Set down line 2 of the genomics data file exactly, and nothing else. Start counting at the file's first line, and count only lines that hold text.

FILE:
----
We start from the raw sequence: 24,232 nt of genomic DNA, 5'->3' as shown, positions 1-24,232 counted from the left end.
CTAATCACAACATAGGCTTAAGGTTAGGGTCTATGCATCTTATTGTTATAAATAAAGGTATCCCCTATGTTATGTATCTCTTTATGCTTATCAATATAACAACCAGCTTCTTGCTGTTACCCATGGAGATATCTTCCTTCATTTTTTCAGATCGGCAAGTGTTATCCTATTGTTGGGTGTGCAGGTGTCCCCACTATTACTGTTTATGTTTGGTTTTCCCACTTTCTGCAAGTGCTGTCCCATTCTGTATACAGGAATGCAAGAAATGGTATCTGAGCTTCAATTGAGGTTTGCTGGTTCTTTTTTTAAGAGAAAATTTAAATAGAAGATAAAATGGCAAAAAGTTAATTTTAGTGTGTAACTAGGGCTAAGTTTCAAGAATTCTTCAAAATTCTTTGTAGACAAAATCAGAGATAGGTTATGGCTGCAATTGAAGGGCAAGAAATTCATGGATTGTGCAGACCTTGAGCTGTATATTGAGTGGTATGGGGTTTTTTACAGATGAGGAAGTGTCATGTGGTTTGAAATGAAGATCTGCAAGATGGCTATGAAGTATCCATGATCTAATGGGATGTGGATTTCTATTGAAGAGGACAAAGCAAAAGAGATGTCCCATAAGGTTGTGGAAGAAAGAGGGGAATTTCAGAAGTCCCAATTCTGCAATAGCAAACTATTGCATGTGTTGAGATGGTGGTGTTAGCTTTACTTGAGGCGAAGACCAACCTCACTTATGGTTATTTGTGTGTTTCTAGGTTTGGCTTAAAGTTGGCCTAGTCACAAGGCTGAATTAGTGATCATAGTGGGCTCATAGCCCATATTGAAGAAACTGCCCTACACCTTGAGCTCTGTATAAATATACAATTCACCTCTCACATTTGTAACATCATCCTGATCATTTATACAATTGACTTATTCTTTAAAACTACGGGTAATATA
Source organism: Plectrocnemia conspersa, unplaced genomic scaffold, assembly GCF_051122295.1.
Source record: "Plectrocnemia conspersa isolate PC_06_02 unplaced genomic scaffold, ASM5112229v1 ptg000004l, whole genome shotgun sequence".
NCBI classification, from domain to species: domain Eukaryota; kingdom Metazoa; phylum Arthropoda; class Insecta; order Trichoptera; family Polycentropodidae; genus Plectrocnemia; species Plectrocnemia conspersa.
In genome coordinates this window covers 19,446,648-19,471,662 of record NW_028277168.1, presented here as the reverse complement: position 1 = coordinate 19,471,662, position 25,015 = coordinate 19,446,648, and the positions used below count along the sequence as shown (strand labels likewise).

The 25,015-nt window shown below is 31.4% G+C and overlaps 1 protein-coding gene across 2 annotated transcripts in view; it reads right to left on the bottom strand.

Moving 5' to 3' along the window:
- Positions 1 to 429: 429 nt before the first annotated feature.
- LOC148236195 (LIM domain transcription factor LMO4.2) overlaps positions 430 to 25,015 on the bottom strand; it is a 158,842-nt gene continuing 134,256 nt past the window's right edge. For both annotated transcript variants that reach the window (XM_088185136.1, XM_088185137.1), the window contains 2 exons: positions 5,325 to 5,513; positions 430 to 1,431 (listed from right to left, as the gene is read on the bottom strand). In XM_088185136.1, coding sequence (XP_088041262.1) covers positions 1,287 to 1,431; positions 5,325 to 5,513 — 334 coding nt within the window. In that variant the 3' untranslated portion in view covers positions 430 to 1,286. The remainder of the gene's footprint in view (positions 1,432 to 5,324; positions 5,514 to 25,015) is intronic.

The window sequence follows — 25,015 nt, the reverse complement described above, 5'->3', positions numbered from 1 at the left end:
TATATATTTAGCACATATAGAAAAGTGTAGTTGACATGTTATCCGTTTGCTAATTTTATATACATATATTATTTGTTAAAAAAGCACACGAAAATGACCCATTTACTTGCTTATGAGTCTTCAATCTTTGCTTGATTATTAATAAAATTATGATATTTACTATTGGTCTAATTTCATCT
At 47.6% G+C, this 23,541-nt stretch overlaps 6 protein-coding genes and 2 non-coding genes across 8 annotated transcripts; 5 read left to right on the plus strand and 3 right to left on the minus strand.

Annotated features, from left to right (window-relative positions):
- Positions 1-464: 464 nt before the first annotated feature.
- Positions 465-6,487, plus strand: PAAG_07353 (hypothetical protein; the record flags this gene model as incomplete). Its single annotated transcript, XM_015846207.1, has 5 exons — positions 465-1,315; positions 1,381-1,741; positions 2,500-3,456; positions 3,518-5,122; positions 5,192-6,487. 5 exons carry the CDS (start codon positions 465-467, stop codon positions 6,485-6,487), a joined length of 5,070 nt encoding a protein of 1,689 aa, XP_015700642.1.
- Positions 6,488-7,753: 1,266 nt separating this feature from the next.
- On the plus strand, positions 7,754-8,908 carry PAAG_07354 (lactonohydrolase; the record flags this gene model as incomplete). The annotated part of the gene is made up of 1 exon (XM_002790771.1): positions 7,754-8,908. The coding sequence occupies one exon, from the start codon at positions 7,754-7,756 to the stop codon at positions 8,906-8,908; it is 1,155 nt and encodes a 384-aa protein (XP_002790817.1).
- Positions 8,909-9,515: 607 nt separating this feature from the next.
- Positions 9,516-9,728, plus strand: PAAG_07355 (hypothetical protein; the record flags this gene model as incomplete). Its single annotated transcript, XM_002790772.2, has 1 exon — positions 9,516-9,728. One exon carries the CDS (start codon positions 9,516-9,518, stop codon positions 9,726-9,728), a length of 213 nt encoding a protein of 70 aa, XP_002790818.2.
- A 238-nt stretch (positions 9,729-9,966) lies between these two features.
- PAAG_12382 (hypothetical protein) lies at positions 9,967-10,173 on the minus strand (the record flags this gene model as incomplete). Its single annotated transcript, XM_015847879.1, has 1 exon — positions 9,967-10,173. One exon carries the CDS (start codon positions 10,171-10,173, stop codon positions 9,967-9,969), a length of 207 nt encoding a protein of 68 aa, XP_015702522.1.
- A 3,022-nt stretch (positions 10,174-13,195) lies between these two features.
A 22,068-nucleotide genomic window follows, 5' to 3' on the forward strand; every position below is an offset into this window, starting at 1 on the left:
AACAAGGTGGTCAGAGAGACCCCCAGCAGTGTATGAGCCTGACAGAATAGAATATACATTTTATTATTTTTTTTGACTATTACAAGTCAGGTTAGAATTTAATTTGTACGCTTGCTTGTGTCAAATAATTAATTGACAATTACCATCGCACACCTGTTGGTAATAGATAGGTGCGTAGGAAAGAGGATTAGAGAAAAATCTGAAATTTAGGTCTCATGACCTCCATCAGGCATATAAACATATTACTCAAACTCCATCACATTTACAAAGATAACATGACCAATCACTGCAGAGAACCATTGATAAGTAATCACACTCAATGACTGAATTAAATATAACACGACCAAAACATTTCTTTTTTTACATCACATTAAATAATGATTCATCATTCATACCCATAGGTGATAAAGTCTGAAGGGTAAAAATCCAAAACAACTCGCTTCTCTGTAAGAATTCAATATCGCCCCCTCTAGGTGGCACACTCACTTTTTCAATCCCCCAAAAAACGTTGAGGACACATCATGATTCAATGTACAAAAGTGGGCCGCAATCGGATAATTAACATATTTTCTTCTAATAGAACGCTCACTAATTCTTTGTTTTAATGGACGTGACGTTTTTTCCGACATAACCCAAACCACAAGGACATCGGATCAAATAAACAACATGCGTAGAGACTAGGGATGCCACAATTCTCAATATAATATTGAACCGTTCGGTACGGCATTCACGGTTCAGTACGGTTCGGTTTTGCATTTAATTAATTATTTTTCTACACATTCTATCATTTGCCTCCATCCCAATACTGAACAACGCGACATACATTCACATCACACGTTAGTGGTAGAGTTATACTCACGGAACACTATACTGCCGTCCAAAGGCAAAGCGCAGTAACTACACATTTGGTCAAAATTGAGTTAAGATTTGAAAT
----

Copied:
CTAATCACAACATAGGCTTAAGGTTAGGGTCTATGCATCTTATTGTTATAAATAAAGGTATCCCCTATGTTATGTATCTCTTTATGCTTATCAATATAACAACCAGCTTCTTGCTGTTACCCATGGAGATATCTTCCTTCATTTTTTCAGATCGGCAAGTGTTATCCTATTGTTGGGTGTGCAGGTGTCCCCACTATTACTGTTTATGTTTGGTTTTCCCACTTTCTGCAAGTGCTGTCCCATTCTGTATACAGGAATGCAAGAAATGGTATCTGAGCTTCAATTGAGGTTTGCTGGTTCTTTTTTTAAGAGAAAATTTAAATAGAAGATAAAATGGCAAAAAGTTAATTTTAGTGTGTAACTAGGGCTAAGTTTCAAGAATTCTTCAAAATTCTTTGTAGACAAAATCAGAGATAGGTTATGGCTGCAATTGAAGGGCAAGAAATTCATGGATTGTGCAGACCTTGAGCTGTATATTGAGTGGTATGGGGTTTTTTACAGATGAGGAAGTGTCATGTGGTTTGAAATGAAGATCTGCAAGATGGCTATGAAGTATCCATGATCTAATGGGATGTGGATTTCTATTGAAGAGGACAAAGCAAAAGAGATGTCCCATAAGGTTGTGGAAGAAAGAGGGGAATTTCAGAAGTCCCAATTCTGCAATAGCAAACTATTGCATGTGTTGAGATGGTGGTGTTAGCTTTACTTGAGGCGAAGACCAACCTCACTTATGGTTATTTGTGTGTTTCTAGGTTTGGCTTAAAGTTGGCCTAGTCACAAGGCTGAATTAGTGATCATAGTGGGCTCATAGCCCATATTGAAGAAACTGCCCTACACCTTGAGCTCTGTATAAATATACAATTCACCTCTCACATTTGTAACATCATCCTGATCATTTATACAATTGACTTATTCTTTAAAACTACGGGTAATATA